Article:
FAQ – Toddler Community (14months – 2.5 years) at LPM
With the Montessori method, it’s never too soon to start learning.
The toddler community in Montessori is not the same as sending your young one to a regular school.
It works rather like a small community of children along with trained adults who can help the them
become a part of the community by taking care of themselves and the things around them. The
classroom design fosters your young child’s emerging independence and desire for exploration. The
environments are designed to promote your child’s growth in all areas of development, while
keeping traditional values and respecting the individuality of each child’s family.
Montessori education at this very young age helps the child internally prepare for what will come
when they hit the kindergarten years. Instead of moving into a structured learning environment for
the first time at age 4 in a mainstream school, children who have been involved in active learning in
a Montessori environment since they were toddlers transition easily and seamlessly into formal
educational settings. And beyond that, these formative years lay the foundation of the personality
for the adult that the child will become. Read: What is taught in the Toddler Montessori Community?
Montessori Toddler program offers so much more than childcare. While daycare programs care for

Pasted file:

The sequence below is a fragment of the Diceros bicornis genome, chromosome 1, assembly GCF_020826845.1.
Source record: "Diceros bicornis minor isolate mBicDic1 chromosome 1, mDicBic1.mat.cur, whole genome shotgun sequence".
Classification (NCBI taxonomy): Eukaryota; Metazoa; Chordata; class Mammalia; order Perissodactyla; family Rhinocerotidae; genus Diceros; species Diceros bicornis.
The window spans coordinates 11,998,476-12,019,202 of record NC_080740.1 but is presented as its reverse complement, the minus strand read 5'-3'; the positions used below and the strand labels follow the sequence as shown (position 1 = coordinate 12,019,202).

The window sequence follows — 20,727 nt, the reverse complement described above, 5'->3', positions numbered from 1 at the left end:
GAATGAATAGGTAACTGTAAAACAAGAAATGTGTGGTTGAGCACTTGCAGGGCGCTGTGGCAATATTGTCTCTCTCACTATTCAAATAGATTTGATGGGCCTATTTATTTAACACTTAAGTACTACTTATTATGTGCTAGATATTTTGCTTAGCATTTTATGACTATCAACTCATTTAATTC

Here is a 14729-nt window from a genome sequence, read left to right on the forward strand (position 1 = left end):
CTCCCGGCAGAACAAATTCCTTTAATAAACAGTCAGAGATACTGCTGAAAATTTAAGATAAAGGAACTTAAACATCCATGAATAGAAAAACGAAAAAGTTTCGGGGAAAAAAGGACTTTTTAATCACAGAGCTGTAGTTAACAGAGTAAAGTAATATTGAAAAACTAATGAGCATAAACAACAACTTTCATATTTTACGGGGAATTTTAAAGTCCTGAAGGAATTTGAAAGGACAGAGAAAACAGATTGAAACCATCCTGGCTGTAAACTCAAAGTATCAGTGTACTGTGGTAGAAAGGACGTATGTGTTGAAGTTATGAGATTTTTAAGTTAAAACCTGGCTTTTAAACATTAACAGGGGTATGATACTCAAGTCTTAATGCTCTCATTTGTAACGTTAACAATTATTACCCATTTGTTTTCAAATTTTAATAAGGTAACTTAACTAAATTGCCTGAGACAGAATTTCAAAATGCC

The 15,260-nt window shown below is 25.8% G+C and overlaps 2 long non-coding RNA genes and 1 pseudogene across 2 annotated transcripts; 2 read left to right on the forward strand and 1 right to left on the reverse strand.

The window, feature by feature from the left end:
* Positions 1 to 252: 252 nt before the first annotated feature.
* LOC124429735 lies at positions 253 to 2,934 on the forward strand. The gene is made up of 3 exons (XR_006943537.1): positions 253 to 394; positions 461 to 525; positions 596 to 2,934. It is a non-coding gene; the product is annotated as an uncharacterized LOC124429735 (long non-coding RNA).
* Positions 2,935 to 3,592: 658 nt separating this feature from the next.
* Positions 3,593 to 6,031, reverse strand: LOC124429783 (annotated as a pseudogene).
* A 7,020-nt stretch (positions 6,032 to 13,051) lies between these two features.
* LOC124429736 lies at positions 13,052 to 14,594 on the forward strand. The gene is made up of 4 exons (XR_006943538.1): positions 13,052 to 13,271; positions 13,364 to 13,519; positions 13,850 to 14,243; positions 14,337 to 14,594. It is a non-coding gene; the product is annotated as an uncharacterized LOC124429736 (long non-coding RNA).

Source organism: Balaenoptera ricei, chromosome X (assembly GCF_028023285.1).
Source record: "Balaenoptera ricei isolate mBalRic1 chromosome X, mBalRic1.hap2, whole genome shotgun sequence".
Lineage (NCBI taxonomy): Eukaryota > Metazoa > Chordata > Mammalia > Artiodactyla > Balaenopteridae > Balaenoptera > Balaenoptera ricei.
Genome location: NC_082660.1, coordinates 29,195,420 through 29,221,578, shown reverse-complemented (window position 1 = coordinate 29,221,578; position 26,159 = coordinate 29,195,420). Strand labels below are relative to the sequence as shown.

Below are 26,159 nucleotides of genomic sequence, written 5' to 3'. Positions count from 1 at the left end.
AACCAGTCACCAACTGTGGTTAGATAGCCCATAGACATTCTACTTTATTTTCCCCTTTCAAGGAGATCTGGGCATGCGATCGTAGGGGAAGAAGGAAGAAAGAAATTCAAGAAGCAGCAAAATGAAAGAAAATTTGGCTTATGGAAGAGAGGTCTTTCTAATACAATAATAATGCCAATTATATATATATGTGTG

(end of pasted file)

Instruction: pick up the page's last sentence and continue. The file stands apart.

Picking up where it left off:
the children, keep them safe, and given them the opportunities to play and socialize, a Montessori
Toddler program does all that as well as addresses the vast potential of the children to absorb and
learn from their environment even at this age. The children are given various avenues to exercise
their physical, mental, and emotional skills and judgment, thus making them independent and
curious learners. Montessorians have known for decades that nurturing a child’s development to its
fullest potential can make all the difference when it comes to acquiring fundamental skills, abilities
of problem-solving in everyday life, confidence, and independence.
Additionally, the Montessori Toddler community at Little Peepal provides the support and guidance
for families to support the development of their young child at school and at home too, through
workshops and one-on-one meetings.
What makes the Montessori method so effective for toddlers is that it is designed in recognition of
the sensitive periods every child goes through as part of their natural development. The sensitive
periods are crucial periods of intense inner pull in the early years from birth during which children
are focused on a particular skill such as speech, motor development, order, etc. When these periods
of intense focus, which are a necessity for children to develop themselves, are recognized and
facilitated such as in the prepared Toddler Montessori environment, the skill is learnt with more
ease and the child is satisfied and confident of himself in his surroundings. It must be noted that
these periods are not present ever again in life.
In addition to the importance given to the sensitive periods, the toddler years are also defined by
independence. Toddlers love to explore, try new things, and imitate the activities they see around them. Often, they get very frustrated when they are not allowed to do things for themselves. This is also the age where “no” becomes a big part of many children’s vocabularies. Therefore, we must recognize the extent of their ability to be independent when things get challenging, and prepare the